If the Installer does check versions then it will probably make both version numbers the same length such as 3519328 and 3513345 (7 & 7 characters respectively). If not, then the versions numbers look like this: 35193289 and 3513345 (8 & 7 characters respectively), still allowing the installer to overwrite the existing file. I am sure that you cannot see why version 3.51.3345 is newer then 3.51.932.89, so stay with me. This means that the installer will replace the existing file and the file being installed is an older file than the existing file and should not be overwriting the existing file, but it will. The procedure is very simple, if the FILE_BEING INSTALLED# is greater then EXISTING_FILE# replace it. The true version numbers are 3.51.0932.89 and 3.51.3345. But someone, usually Microsoft, got lazy and forgot the buffer or the zero. Reading the buffer would mean that the build number is 4 digits not 3, and would then tell the installing program where to place the zero.
I for one no longer force a 4 digit number because then I would always be putting a zero in front of the 3 digit number. This could be disastrous, as if the file was 3.51.123 (true version being 3.51.1230.00) and the existing was 3.51.932 (true version being (3.51.9320.00). This would make the installer correct in replacing the existing file.
Not all files use the lower build numbers (00), but these are supposed to be displayed as 2 digits. Many times you will see the lower build number displayed as a single digit. Not all files use a lower build number so this is optional and normally dropped when comparing versions.
This is why not even the Windows Explorer will add the zeros if no buffer or zero is in the version number is inside the file. I guess the people at Microsoft who wrote the original program for DOS have all retired now and forgot to tell the new comers "add a buffer if not the Zero". The System File Checker in Windows 98 has the same problem reading version number. Since it does not give you the option of reviewing the system files you may never find the file that is causing the GPF.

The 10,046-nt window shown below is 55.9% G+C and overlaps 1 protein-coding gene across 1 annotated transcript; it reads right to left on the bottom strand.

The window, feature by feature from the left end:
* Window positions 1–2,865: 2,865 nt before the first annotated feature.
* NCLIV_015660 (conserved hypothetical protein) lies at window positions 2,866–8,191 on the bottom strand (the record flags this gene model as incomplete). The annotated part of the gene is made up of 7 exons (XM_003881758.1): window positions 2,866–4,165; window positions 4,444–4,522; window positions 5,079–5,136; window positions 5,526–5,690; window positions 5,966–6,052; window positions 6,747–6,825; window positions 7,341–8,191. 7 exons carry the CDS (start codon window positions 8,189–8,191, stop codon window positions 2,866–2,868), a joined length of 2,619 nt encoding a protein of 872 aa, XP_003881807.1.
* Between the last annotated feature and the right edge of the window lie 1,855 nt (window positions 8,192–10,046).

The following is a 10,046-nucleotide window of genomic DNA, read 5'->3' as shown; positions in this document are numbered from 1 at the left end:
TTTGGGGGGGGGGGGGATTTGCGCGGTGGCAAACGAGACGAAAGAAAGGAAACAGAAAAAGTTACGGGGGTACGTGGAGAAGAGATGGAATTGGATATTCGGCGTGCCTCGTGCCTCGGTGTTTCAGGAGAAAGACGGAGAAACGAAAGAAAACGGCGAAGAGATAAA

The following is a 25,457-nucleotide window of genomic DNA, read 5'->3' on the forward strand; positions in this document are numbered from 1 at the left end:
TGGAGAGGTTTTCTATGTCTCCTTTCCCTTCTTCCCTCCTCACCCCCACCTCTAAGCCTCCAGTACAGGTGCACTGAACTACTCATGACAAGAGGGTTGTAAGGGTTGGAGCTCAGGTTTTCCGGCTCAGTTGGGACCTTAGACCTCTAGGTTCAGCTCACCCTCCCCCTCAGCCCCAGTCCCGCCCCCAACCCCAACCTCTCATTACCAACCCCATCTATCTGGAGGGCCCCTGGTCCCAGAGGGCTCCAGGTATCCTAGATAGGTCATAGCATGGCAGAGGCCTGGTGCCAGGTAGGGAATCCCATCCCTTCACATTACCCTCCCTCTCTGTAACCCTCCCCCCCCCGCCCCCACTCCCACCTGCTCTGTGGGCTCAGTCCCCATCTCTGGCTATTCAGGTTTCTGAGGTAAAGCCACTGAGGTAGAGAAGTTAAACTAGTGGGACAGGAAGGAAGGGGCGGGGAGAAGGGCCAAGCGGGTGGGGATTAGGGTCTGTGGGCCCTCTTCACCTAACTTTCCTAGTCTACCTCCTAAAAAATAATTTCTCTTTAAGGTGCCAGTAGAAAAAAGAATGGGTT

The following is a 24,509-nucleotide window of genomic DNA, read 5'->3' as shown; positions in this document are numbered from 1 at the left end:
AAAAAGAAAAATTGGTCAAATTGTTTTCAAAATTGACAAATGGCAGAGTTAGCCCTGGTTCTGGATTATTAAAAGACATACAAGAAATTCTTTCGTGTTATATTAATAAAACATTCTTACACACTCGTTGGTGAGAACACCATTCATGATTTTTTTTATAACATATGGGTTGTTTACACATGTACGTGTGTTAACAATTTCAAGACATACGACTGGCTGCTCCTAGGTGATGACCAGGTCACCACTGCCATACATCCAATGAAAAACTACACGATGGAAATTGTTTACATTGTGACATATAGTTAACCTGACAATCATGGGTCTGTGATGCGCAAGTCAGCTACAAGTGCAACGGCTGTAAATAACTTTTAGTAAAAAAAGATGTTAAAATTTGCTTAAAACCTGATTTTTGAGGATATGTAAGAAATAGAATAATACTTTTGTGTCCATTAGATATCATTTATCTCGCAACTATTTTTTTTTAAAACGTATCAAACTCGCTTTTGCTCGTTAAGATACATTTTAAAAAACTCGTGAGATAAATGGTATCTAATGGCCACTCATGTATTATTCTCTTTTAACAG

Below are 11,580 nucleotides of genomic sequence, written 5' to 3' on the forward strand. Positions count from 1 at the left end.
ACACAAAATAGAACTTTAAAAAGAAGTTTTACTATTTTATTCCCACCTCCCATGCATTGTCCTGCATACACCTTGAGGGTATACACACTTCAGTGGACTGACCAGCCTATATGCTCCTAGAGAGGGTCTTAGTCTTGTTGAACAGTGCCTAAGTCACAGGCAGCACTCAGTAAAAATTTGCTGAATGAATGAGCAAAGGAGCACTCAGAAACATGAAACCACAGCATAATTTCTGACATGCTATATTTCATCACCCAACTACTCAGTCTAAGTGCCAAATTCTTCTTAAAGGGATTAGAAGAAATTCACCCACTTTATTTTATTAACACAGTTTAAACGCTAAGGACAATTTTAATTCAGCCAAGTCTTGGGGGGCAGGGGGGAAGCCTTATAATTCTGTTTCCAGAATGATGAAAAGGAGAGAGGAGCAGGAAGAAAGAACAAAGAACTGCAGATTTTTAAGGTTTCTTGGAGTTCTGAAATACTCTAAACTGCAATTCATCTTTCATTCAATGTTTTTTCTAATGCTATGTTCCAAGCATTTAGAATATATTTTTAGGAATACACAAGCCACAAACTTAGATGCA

You also read in the help file that using dates are not valid either. The real villain here is not the guy who wrote the software you installed, and not the guy who wrote the setup program, or rather Microsoft which does not follow their own guide lines. Microsoft's right hand does not know what it's left hand is doing.
So lets use an example of a file that can get you in trouble. Please remember that DLLs come in matched sets so that an incorrect version match can cause your GPF. Using the following example of MYdll.dll watch what happens.
MYdll.dll 18.104.22.168 dated 5/1/98 and Mydll.dll 3.51.123 dated 5/11/98 are the same DLL. 3.51.123 dated 5/11/98 is older than the file 3.51.0235 dated 3/28/98. It is fairly safe to make this assumption if the file is only a few months older.
If the file being compared was a year old, 3.51.235 dated 4/13/97 to 3.51.123 then it is fairly safe to say the true version numbers are 3.51.2350 and 3.51.0123 respectively.
Now with all this in mind go down the list that System Sentry created and compare all files that have been changed. If you have any doubt about which file is newer, then use the hyperlink in the help file of System Sentry to check the file in the Microsoft database.
Now use the "Redundant DLL Checker" and Find Newer Versions, comparing the versions and dates. Replace the system file with the newer files. Have little fear about messing up. System Sentry has made a log of files you replaced and from where they came from; as well as a backup of the replaced file so you can undo the replacing of the file by reading the file "Action.log". With this all done use the System Version Checker again and after System Sentry has finished use the "Save These Files" on the System Version Checker. Once you have updated all the files reboot and try reproducing the GPF.
If you still get the GPF you will need to trace which file that is causing it. If you get the message that the Explorer caused a GPF in the Kernel32, I would really doubt that either of these files are the villain. It is most likely being caused by some EXE or DLL that is calling the Explorer or Kernel32.dll.
If you cannot figure out which file you will need a file tracker. I use a program Win-eXpose-I/O to track which files are called and searched for. Or you can use the Import / Exports in System Sentry to see what files another file uses.
Once you have found the file or at least think you found it you can go to the Microsoft DLL database and find which version you need. Then you will need to track down (find) the file on the Internet or on one of your CD-ROMs. If the file is compressed (Mydll.dl_) you can expand it using QikFix. Remember that reinstalling the program may not work because of the way the installer sees version numbers.